“He is mine in a way that he will never be hers. He is hers in a way that he will never be mine. And together we are motherhood.” – Desha Wood

“To adopt means to “legally take another’s child and bring it up as one’s own.” (Webster’s dictionary)

My husband and I took Kiddo’s hand and headed to the court room. So much had led up to this adoption day. For weeks I had toggled back and forth about whether becoming a forever family was in the best interest of all involved.

Was I making the right choice? Would the love I could offer this kiddo as ‘mother’ be enough?

“It feels like I should be loving this child more than I am,” I said to my mother just days before. My mom lovingly reassured me my child needs me, and the love I feel would keep growing over time.”

On many levels she was right. I had already turned to two other mom friends for advice. One helped me understand that most new mothers have a chance to bond with their baby for 9 months while in utero, then deliver a baby filled with love that is pure and absolute.

Another reassured me that my kiddo’s need to hate and fight at times was much like a feral animal filled with terror. The bruises on my skin and in my heart would eventually go away.

Yet despite all these wise words, I still found myself grappling with uncertainty right up to the night before our trial date.

Pouring my heart out to other foster/adoptive parents I asked,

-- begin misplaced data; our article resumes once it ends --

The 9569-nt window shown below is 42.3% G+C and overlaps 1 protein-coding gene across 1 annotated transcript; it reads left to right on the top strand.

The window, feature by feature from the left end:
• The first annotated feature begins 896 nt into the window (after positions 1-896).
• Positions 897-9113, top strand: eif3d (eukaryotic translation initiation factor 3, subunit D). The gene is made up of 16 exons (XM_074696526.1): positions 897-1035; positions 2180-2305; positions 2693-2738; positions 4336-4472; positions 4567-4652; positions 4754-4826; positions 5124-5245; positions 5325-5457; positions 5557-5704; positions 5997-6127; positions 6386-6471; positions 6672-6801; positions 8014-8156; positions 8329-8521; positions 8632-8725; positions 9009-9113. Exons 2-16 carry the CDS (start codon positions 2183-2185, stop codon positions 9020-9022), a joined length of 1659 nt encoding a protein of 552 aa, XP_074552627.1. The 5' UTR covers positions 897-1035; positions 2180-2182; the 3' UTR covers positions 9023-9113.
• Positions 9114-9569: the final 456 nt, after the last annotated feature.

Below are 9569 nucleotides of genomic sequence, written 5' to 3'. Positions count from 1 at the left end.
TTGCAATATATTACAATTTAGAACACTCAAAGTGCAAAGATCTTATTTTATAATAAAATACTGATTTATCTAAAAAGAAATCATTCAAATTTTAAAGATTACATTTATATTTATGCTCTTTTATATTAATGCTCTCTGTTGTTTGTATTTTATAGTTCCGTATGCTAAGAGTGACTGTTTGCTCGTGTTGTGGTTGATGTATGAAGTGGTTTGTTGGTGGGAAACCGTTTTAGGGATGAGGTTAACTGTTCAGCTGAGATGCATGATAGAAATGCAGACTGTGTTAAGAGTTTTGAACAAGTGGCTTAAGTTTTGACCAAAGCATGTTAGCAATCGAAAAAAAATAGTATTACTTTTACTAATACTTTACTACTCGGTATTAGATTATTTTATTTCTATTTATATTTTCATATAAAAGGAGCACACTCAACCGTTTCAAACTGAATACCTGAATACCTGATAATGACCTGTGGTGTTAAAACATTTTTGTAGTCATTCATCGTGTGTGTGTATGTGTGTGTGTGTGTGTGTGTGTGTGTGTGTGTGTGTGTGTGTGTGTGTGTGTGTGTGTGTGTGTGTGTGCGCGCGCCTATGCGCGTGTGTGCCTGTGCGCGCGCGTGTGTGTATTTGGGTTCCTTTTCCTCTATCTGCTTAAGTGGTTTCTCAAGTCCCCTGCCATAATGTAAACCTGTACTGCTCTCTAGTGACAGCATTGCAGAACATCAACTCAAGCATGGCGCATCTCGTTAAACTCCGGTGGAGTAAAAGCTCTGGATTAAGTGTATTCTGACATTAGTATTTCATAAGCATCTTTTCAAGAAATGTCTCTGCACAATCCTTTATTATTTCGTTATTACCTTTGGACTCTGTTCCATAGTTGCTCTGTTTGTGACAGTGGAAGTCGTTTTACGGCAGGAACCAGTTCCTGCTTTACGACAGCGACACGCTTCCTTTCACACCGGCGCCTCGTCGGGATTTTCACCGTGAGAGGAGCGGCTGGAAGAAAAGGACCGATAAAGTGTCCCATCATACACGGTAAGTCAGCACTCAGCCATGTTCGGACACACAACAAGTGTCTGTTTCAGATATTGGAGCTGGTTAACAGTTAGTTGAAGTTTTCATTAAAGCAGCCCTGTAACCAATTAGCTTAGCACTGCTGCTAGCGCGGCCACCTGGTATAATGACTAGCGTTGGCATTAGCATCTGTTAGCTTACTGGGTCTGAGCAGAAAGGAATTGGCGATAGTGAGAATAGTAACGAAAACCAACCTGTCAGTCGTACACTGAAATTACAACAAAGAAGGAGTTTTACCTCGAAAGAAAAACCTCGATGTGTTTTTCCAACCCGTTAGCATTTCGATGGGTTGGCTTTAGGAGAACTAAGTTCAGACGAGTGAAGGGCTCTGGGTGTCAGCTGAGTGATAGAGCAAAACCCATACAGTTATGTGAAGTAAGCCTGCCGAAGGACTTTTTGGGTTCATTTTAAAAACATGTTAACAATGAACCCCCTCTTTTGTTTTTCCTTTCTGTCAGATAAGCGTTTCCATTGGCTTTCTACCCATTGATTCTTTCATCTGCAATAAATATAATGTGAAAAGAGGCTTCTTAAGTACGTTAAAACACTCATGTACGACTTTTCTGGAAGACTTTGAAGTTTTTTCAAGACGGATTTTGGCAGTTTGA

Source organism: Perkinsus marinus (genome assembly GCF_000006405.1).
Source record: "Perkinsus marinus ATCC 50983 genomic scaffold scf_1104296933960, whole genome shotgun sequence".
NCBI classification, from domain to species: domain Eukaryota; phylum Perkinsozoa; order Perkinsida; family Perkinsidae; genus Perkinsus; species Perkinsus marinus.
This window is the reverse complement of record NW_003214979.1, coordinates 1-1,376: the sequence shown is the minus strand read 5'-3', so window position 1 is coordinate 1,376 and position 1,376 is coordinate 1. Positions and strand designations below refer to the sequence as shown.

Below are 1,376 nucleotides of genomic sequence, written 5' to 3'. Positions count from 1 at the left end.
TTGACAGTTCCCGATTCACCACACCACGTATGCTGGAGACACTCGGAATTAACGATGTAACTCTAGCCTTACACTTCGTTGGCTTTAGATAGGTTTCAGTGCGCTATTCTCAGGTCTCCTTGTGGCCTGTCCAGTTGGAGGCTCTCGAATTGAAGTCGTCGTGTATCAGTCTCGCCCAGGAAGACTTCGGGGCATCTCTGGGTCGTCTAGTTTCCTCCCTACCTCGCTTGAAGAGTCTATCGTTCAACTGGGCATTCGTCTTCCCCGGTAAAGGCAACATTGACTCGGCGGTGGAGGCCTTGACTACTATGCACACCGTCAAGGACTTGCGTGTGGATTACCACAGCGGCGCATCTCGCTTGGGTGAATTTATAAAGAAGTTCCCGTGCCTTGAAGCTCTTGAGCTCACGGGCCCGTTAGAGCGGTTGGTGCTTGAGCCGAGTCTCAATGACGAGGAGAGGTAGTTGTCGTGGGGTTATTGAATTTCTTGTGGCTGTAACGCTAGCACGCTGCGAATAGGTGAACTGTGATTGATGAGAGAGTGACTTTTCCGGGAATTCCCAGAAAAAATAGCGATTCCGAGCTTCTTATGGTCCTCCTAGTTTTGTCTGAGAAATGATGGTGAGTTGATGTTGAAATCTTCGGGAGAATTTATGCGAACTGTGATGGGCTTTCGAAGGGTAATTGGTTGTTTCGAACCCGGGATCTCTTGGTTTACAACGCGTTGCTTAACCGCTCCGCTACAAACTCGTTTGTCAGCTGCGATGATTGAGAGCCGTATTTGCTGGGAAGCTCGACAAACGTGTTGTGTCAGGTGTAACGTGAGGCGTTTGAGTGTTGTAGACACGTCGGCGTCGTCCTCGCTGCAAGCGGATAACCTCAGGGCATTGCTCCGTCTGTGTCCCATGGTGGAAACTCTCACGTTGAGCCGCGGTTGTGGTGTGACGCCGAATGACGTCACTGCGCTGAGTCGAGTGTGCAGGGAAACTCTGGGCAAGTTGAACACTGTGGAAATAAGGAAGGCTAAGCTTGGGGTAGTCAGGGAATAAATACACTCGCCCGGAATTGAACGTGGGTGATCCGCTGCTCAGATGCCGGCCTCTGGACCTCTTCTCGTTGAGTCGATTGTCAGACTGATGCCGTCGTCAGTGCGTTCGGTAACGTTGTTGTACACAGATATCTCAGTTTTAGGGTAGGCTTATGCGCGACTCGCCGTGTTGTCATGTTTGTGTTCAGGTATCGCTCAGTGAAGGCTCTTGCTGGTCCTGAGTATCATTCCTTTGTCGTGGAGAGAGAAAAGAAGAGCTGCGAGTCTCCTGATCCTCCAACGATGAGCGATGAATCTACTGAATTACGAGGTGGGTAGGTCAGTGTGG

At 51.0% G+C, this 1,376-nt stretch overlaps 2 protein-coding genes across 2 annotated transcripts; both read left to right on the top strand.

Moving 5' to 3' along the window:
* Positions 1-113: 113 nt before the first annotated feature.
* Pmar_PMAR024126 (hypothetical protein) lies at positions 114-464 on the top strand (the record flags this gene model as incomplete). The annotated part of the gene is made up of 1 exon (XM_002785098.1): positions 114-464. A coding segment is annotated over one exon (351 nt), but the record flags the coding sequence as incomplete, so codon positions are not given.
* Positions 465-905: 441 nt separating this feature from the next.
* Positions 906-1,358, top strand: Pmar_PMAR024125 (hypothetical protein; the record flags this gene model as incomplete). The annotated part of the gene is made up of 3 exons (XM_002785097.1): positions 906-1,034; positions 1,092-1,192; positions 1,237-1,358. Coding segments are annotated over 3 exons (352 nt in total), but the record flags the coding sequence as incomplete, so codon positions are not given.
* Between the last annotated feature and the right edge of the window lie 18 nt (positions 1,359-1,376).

“How do you know you are ready to adopt? I keep questioning if the love I can offer is enough.”

The outpouring of love and support I received was immense:

“It took me longer to bond with my child then the other two we adopted for many reasons but I now love him, delight in his strengths, accomplishments, his love for others, his relationship with each member of our family . . . (the list went on and on)”

“Love is a choice. I have spent many a day praying for God to help me. Hang in there. This is a calling not just a romance.”

“All my children have come to us through adoption (none through birth) and all at different emotional and developmental stages. Each bond has been unique, coming in its own time, no right or wrong, just uniquely. Some felt fast and others took much longer. Who says our love and bond has to be instant? Thank you so much for sharing your heart.”

“Doubt is normal and nothing to be ashamed of. Love can move mountains. It’s just such a slow process when you have trauma, abuse or attachment issues. Praying for your strength and clarity.”

Now here I was just moments from being sworn in and still a little doubt remained.

God must have known it too, because as soon as we walked into the courthouse waiting room, our caseworker pointed us back outside.

“We have a big problem,” she said. “Kiddo’s birth mom is here.”